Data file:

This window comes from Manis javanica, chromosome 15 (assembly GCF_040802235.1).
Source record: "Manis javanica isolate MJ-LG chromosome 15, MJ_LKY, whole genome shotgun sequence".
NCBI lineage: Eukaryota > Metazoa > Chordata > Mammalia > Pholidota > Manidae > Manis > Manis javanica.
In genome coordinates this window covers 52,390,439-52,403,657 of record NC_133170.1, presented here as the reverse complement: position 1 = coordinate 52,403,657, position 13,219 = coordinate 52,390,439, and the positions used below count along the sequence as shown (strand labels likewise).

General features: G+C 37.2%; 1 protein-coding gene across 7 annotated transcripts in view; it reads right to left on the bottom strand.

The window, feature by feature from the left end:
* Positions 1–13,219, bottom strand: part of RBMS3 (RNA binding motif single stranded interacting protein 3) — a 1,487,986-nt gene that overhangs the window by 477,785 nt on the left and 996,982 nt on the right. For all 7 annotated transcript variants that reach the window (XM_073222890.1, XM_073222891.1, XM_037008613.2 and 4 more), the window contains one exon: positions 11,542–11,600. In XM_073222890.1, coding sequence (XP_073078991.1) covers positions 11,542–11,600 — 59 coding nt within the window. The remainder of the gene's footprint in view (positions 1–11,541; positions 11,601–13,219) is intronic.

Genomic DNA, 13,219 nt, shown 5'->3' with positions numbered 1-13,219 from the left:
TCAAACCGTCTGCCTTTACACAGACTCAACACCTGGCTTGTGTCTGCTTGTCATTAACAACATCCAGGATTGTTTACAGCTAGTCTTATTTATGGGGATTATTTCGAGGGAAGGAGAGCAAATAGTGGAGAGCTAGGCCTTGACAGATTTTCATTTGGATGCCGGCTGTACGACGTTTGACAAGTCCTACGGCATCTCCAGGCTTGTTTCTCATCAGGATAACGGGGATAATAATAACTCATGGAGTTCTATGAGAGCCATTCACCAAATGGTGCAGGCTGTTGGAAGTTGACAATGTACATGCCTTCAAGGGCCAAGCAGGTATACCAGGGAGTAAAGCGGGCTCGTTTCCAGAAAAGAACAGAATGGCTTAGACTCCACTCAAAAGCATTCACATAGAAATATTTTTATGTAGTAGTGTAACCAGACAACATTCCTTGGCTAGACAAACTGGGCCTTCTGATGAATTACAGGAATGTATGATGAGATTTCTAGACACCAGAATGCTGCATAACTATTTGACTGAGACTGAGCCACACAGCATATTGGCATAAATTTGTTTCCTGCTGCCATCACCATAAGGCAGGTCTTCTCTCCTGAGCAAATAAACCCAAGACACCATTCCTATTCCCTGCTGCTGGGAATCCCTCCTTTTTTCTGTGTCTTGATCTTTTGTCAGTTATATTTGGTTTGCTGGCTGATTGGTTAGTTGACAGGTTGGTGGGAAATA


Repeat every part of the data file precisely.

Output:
This window comes from Manis javanica, chromosome 15 (assembly GCF_040802235.1).
Source record: "Manis javanica isolate MJ-LG chromosome 15, MJ_LKY, whole genome shotgun sequence".
NCBI lineage: Eukaryota > Metazoa > Chordata > Mammalia > Pholidota > Manidae > Manis > Manis javanica.
In genome coordinates this window covers 52,390,439-52,403,657 of record NC_133170.1, presented here as the reverse complement: position 1 = coordinate 52,403,657, position 13,219 = coordinate 52,390,439, and the positions used below count along the sequence as shown (strand labels likewise).

General features: G+C 37.2%; 1 protein-coding gene across 7 annotated transcripts in view; it reads right to left on the bottom strand.

The window, feature by feature from the left end:
* Positions 1–13,219, bottom strand: part of RBMS3 (RNA binding motif single stranded interacting protein 3) — a 1,487,986-nt gene that overhangs the window by 477,785 nt on the left and 996,982 nt on the right. For all 7 annotated transcript variants that reach the window (XM_073222890.1, XM_073222891.1, XM_037008613.2 and 4 more), the window contains one exon: positions 11,542–11,600. In XM_073222890.1, coding sequence (XP_073078991.1) covers positions 11,542–11,600 — 59 coding nt within the window. The remainder of the gene's footprint in view (positions 1–11,541; positions 11,601–13,219) is intronic.

Genomic DNA, 13,219 nt, shown 5'->3' with positions numbered 1-13,219 from the left:
TCAAACCGTCTGCCTTTACACAGACTCAACACCTGGCTTGTGTCTGCTTGTCATTAACAACATCCAGGATTGTTTACAGCTAGTCTTATTTATGGGGATTATTTCGAGGGAAGGAGAGCAAATAGTGGAGAGCTAGGCCTTGACAGATTTTCATTTGGATGCCGGCTGTACGACGTTTGACAAGTCCTACGGCATCTCCAGGCTTGTTTCTCATCAGGATAACGGGGATAATAATAACTCATGGAGTTCTATGAGAGCCATTCACCAAATGGTGCAGGCTGTTGGAAGTTGACAATGTACATGCCTTCAAGGGCCAAGCAGGTATACCAGGGAGTAAAGCGGGCTCGTTTCCAGAAAAGAACAGAATGGCTTAGACTCCACTCAAAAGCATTCACATAGAAATATTTTTATGTAGTAGTGTAACCAGACAACATTCCTTGGCTAGACAAACTGGGCCTTCTGATGAATTACAGGAATGTATGATGAGATTTCTAGACACCAGAATGCTGCATAACTATTTGACTGAGACTGAGCCACACAGCATATTGGCATAAATTTGTTTCCTGCTGCCATCACCATAAGGCAGGTCTTCTCTCCTGAGCAAATAAACCCAAGACACCATTCCTATTCCCTGCTGCTGGGAATCCCTCCTTTTTTCTGTGTCTTGATCTTTTGTCAGTTATATTTGGTTTGCTGGCTGATTGGTTAGTTGACAGGTTGGTGGGAAATA